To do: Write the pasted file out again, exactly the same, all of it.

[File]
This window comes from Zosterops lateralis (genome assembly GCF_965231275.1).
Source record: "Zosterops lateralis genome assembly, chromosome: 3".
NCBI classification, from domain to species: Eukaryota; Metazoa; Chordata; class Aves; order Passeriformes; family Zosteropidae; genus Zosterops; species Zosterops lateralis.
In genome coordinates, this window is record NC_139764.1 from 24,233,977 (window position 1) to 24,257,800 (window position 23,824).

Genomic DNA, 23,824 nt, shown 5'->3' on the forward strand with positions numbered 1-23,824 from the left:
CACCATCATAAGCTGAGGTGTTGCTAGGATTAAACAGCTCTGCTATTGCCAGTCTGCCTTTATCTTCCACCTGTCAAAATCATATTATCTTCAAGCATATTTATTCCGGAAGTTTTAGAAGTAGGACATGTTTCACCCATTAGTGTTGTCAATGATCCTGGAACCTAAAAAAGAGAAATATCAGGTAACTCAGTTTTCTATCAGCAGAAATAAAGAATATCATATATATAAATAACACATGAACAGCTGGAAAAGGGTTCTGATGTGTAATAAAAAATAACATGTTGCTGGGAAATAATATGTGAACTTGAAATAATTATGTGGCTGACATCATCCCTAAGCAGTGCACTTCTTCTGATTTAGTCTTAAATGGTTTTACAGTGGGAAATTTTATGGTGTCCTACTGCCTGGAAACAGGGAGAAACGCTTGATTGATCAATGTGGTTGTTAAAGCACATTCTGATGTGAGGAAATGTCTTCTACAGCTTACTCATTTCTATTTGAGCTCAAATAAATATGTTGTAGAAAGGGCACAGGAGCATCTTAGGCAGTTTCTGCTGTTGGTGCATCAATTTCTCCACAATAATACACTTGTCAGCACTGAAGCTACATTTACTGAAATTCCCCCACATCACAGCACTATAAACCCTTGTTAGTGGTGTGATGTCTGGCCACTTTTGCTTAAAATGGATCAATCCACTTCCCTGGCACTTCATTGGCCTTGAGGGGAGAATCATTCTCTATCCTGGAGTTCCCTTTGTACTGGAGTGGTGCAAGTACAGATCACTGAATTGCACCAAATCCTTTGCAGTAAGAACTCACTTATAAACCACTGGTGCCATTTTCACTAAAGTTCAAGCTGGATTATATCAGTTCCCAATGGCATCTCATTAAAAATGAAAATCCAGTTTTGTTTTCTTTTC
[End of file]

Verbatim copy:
This window comes from Zosterops lateralis (genome assembly GCF_965231275.1).
Source record: "Zosterops lateralis genome assembly, chromosome: 3".
NCBI classification, from domain to species: Eukaryota; Metazoa; Chordata; class Aves; order Passeriformes; family Zosteropidae; genus Zosterops; species Zosterops lateralis.
In genome coordinates, this window is record NC_139764.1 from 24,233,977 (window position 1) to 24,257,800 (window position 23,824).

Genomic DNA, 23,824 nt, shown 5'->3' on the forward strand with positions numbered 1-23,824 from the left:
CACCATCATAAGCTGAGGTGTTGCTAGGATTAAACAGCTCTGCTATTGCCAGTCTGCCTTTATCTTCCACCTGTCAAAATCATATTATCTTCAAGCATATTTATTCCGGAAGTTTTAGAAGTAGGACATGTTTCACCCATTAGTGTTGTCAATGATCCTGGAACCTAAAAAAGAGAAATATCAGGTAACTCAGTTTTCTATCAGCAGAAATAAAGAATATCATATATATAAATAACACATGAACAGCTGGAAAAGGGTTCTGATGTGTAATAAAAAATAACATGTTGCTGGGAAATAATATGTGAACTTGAAATAATTATGTGGCTGACATCATCCCTAAGCAGTGCACTTCTTCTGATTTAGTCTTAAATGGTTTTACAGTGGGAAATTTTATGGTGTCCTACTGCCTGGAAACAGGGAGAAACGCTTGATTGATCAATGTGGTTGTTAAAGCACATTCTGATGTGAGGAAATGTCTTCTACAGCTTACTCATTTCTATTTGAGCTCAAATAAATATGTTGTAGAAAGGGCACAGGAGCATCTTAGGCAGTTTCTGCTGTTGGTGCATCAATTTCTCCACAATAATACACTTGTCAGCACTGAAGCTACATTTACTGAAATTCCCCCACATCACAGCACTATAAACCCTTGTTAGTGGTGTGATGTCTGGCCACTTTTGCTTAAAATGGATCAATCCACTTCCCTGGCACTTCATTGGCCTTGAGGGGAGAATCATTCTCTATCCTGGAGTTCCCTTTGTACTGGAGTGGTGCAAGTACAGATCACTGAATTGCACCAAATCCTTTGCAGTAAGAACTCACTTATAAACCACTGGTGCCATTTTCACTAAAGTTCAAGCTGGATTATATCAGTTCCCAATGGCATCTCATTAAAAATGAAAATCCAGTTTTGTTTTCTTTTC